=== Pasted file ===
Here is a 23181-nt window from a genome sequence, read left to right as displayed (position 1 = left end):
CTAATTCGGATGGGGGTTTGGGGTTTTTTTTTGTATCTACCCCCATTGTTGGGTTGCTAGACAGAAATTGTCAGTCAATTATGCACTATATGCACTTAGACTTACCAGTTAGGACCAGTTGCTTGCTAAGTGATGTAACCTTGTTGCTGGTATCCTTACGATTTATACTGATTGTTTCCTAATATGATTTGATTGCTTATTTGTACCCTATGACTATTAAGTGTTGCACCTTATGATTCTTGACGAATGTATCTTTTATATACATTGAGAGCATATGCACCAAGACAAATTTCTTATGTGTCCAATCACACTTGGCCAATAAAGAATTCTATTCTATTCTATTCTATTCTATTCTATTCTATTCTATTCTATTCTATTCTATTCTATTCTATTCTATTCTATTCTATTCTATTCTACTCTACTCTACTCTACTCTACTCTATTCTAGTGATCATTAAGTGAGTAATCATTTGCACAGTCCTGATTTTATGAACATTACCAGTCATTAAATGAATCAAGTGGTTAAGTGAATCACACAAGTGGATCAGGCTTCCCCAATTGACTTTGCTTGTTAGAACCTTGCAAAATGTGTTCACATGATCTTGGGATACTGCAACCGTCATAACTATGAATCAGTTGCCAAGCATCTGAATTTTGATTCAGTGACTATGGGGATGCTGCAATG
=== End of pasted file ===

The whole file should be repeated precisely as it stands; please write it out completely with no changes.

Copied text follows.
Here is a 23181-nt window from a genome sequence, read left to right as displayed (position 1 = left end):
CTAATTCGGATGGGGGTTTGGGGTTTTTTTTTGTATCTACCCCCATTGTTGGGTTGCTAGACAGAAATTGTCAGTCAATTATGCACTATATGCACTTAGACTTACCAGTTAGGACCAGTTGCTTGCTAAGTGATGTAACCTTGTTGCTGGTATCCTTACGATTTATACTGATTGTTTCCTAATATGATTTGATTGCTTATTTGTACCCTATGACTATTAAGTGTTGCACCTTATGATTCTTGACGAATGTATCTTTTATATACATTGAGAGCATATGCACCAAGACAAATTTCTTATGTGTCCAATCACACTTGGCCAATAAAGAATTCTATTCTATTCTATTCTATTCTATTCTATTCTATTCTATTCTATTCTATTCTATTCTATTCTATTCTATTCTATTCTATTCTATTCTACTCTACTCTACTCTACTCTACTCTATTCTAGTGATCATTAAGTGAGTAATCATTTGCACAGTCCTGATTTTATGAACATTACCAGTCATTAAATGAATCAAGTGGTTAAGTGAATCACACAAGTGGATCAGGCTTCCCCAATTGACTTTGCTTGTTAGAACCTTGCAAAATGTGTTCACATGATCTTGGGATACTGCAACCGTCATAACTATGAATCAGTTGCCAAGCATCTGAATTTTGATTCAGTGACTATGGGGATGCTGCAATG